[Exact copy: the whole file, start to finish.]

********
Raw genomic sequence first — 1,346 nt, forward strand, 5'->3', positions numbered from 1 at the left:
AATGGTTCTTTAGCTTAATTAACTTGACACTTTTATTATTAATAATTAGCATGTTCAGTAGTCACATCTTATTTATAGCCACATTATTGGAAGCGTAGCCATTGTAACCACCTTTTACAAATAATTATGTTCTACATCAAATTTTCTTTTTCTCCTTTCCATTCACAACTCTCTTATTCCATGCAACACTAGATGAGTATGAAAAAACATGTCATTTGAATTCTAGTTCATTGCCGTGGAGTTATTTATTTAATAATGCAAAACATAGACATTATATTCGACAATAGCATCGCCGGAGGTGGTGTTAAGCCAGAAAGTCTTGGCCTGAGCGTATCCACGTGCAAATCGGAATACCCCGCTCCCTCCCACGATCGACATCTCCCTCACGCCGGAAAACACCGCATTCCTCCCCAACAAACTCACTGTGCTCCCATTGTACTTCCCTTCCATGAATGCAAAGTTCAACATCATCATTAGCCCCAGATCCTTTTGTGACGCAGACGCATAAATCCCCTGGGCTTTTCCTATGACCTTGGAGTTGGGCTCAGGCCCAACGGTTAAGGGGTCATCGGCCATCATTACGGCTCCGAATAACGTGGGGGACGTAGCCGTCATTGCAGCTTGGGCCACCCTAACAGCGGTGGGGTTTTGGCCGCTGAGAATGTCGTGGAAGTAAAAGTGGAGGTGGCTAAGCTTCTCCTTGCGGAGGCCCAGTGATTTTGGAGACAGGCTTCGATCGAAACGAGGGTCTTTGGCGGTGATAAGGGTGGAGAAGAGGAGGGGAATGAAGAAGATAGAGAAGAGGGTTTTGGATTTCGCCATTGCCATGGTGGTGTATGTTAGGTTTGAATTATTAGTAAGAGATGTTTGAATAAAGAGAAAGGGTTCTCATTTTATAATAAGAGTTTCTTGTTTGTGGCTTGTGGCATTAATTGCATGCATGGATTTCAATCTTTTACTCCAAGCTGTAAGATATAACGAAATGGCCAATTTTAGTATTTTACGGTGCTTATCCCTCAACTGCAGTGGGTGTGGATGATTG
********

Raw genomic sequence first — 1,346 nt, forward strand, 5'->3', positions numbered from 1 at the left:
AATGGTTCTTTAGCTTAATTAACTTGACACTTTTATTATTAATAATTAGCATGTTCAGTAGTCACATCTTATTTATAGCCACATTATTGGAAGCGTAGCCATTGTAACCACCTTTTACAAATAATTATGTTCTACATCAAATTTTCTTTTTCTCCTTTCCATTCACAACTCTCTTATTCCATGCAACACTAGATGAGTATGAAAAAACATGTCATTTGAATTCTAGTTCATTGCCGTGGAGTTATTTATTTAATAATGCAAAACATAGACATTATATTCGACAATAGCATCGCCGGAGGTGGTGTTAAGCCAGAAAGTCTTGGCCTGAGCGTATCCACGTGCAAATCGGAATACCCCGCTCCCTCCCACGATCGACATCTCCCTCACGCCGGAAAACACCGCATTCCTCCCCAACAAACTCACTGTGCTCCCATTGTACTTCCCTTCCATGAATGCAAAGTTCAACATCATCATTAGCCCCAGATCCTTTTGTGACGCAGACGCATAAATCCCCTGGGCTTTTCCTATGACCTTGGAGTTGGGCTCAGGCCCAACGGTTAAGGGGTCATCGGCCATCATTACGGCTCCGAATAACGTGGGGGACGTAGCCGTCATTGCAGCTTGGGCCACCCTAACAGCGGTGGGGTTTTGGCCGCTGAGAATGTCGTGGAAGTAAAAGTGGAGGTGGCTAAGCTTCTCCTTGCGGAGGCCCAGTGATTTTGGAGACAGGCTTCGATCGAAACGAGGGTCTTTGGCGGTGATAAGGGTGGAGAAGAGGAGGGGAATGAAGAAGATAGAGAAGAGGGTTTTGGATTTCGCCATTGCCATGGTGGTGTATGTTAGGTTTGAATTATTAGTAAGAGATGTTTGAATAAAGAGAAAGGGTTCTCATTTTATAATAAGAGTTTCTTGTTTGTGGCTTGTGGCATTAATTGCATGCATGGATTTCAATCTTTTACTCCAAGCTGTAAGATATAACGAAATGGCCAATTTTAGTATTTTACGGTGCTTATCCCTCAACTGCAGTGGGTGTGGATGATTG